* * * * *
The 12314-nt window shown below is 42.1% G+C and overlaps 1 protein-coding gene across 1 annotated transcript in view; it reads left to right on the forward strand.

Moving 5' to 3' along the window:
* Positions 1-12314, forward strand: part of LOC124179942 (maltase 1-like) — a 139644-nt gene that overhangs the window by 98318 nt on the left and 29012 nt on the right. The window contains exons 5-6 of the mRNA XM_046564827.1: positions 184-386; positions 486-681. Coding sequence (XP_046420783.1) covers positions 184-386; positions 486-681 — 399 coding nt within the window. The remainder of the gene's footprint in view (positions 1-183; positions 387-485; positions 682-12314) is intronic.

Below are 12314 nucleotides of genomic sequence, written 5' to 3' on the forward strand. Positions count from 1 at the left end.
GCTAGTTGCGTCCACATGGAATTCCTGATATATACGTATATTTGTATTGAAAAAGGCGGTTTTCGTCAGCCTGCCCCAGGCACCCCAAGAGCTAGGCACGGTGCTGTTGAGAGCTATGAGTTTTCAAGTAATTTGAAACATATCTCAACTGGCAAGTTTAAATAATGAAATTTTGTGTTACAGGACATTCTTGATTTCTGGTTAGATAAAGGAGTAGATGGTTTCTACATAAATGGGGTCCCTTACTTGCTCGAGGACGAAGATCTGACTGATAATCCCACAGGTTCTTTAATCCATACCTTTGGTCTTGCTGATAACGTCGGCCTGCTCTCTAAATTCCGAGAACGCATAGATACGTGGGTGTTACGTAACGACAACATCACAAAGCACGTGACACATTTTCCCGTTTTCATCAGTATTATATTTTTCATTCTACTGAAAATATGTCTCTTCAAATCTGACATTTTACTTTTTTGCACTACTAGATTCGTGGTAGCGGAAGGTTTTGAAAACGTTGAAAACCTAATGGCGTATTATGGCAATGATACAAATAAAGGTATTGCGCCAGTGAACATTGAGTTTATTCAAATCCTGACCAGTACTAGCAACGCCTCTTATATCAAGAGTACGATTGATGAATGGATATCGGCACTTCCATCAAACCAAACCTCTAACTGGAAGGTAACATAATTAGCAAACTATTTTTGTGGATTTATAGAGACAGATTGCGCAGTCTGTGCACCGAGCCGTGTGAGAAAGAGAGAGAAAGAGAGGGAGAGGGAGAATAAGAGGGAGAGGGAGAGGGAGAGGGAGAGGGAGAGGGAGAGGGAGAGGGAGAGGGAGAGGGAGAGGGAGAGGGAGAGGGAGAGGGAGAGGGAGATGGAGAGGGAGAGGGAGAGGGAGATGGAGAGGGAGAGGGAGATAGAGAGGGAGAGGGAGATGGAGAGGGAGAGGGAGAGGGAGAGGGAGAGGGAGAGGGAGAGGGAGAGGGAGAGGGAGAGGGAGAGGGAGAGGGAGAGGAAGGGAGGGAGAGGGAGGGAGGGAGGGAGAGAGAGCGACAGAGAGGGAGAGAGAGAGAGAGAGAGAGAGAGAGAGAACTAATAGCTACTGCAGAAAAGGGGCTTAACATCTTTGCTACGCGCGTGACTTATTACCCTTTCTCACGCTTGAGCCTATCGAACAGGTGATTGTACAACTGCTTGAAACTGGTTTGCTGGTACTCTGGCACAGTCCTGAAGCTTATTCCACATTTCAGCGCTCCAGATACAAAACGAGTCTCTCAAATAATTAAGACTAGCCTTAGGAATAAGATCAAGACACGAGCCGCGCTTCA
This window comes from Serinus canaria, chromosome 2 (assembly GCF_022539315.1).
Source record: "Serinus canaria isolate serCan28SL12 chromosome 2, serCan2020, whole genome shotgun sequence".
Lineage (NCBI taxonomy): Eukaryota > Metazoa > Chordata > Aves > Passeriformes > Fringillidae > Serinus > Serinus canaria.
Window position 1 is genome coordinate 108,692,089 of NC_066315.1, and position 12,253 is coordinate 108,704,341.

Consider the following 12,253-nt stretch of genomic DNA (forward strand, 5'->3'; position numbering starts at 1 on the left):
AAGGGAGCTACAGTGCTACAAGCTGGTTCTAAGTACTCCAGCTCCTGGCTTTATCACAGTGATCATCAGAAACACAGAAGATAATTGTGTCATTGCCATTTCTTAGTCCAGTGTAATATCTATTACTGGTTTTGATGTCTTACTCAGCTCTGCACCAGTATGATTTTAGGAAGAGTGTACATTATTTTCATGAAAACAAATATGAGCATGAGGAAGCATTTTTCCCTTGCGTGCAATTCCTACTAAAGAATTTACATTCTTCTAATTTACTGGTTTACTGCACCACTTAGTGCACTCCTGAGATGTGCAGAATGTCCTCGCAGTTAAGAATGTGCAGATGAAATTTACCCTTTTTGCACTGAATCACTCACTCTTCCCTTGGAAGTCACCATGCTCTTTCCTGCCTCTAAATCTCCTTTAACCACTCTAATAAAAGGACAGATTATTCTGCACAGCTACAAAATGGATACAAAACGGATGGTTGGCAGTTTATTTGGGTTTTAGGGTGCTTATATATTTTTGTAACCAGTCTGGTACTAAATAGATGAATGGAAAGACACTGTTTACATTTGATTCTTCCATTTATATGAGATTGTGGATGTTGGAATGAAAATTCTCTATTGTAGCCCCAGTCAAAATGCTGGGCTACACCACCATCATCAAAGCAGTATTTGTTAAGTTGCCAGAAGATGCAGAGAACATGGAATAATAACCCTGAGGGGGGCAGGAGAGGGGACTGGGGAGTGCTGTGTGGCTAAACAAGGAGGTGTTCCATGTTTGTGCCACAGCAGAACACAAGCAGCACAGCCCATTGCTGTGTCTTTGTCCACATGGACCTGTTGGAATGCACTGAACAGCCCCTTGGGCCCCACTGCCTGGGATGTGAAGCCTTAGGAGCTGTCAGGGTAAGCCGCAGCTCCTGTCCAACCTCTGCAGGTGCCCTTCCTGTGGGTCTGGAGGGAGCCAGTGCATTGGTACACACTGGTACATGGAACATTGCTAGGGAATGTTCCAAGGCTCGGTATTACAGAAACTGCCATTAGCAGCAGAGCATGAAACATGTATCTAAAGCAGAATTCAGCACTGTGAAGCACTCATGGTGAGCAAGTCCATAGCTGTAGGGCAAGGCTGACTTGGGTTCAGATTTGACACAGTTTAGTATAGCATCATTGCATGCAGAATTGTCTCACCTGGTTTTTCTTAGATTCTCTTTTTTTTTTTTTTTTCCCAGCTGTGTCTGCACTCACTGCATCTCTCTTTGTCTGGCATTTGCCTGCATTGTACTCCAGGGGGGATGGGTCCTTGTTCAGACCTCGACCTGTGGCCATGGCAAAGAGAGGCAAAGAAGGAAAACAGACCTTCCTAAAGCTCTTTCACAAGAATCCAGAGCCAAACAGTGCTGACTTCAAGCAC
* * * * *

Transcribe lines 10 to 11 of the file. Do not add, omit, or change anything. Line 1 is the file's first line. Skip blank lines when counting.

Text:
Consider the following 12,253-nt stretch of genomic DNA (forward strand, 5'->3'; position numbering starts at 1 on the left):
AAGGGAGCTACAGTGCTACAAGCTGGTTCTAAGTACTCCAGCTCCTGGCTTTATCACAGTGATCATCAGAAACACAGAAGATAATTGTGTCATTGCCATTTCTTAGTCCAGTGTAATATCTATTACTGGTTTTGATGTCTTACTCAGCTCTGCACCAGTATGATTTTAGGAAGAGTGTACATTATTTTCATGAAAACAAATATGAGCATGAGGAAGCATTTTTCCCTTGCGTGCAATTCCTACTAAAGAATTTACATTCTTCTAATTTACTGGTTTACTGCACCACTTAGTGCACTCCTGAGATGTGCAGAATGTCCTCGCAGTTAAGAATGTGCAGATGAAATTTACCCTTTTTGCACTGAATCACTCACTCTTCCCTTGGAAGTCACCATGCTCTTTCCTGCCTCTAAATCTCCTTTAACCACTCTAATAAAAGGACAGATTATTCTGCACAGCTACAAAATGGATACAAAACGGATGGTTGGCAGTTTATTTGGGTTTTAGGGTGCTTATATATTTTTGTAACCAGTCTGGTACTAAATAGATGAATGGAAAGACACTGTTTACATTTGATTCTTCCATTTATATGAGATTGTGGATGTTGGAATGAAAATTCTCTATTGTAGCCCCAGTCAAAATGCTGGGCTACACCACCATCATCAAAGCAGTATTTGTTAAGTTGCCAGAAGATGCAGAGAACATGGAATAATAACCCTGAGGGGGGCAGGAGAGGGGACTGGGGAGTGCTGTGTGGCTAAACAAGGAGGTGTTCCATGTTTGTGCCACAGCAGAACACAAGCAGCACAGCCCATTGCTGTGTCTTTGTCCACATGGACCTGTTGGAATGCACTGAACAGCCCCTTGGGCCCCACTGCCTGGGATGTGAAGCCTTAGGAGCTGTCAGGGTAAGCCGCAGCTCCTGTCCAACCTCTGCAGGTGCCCTTCCTGTGGGTCTGGAGGGAGCCAGTGCATTGGTACACACTGGTACATGGAACATTGCTAGGGAATGTTCCAAGGCTCGGTATTACAGAAACTGCCATTAGCAGCAGAGCATGAAACATGTATCTAAAGCAGAATTCAGCACTGTGAAGCACTCATGGTGAGCAAGTCCATAGCTGTAGGGCAAGGCTGACTTGGGTTCAGATTTGACACAGTTTAGTATAGCATCATTGCATGCAGAATTGTCTCACCTGGTTTTTCTTAGATTCTCTTTTTTTTTTTTTTTTCCCAGCTGTGTCTGCACTCACTGCATCTCTCTTTGTCTGGCATTTGCCTGCATTGTACTCCAGGGGGGATGGGTCCTTGTTCAGACCTCGACCTGTGGCCATGGCAAAGAGAGGCAAAGAAGGAAAACAGACCTTCCTAAAGCTCTTTCACAAGAATCCAGAGCCAAACAGTGCTGACTTCAAGCAC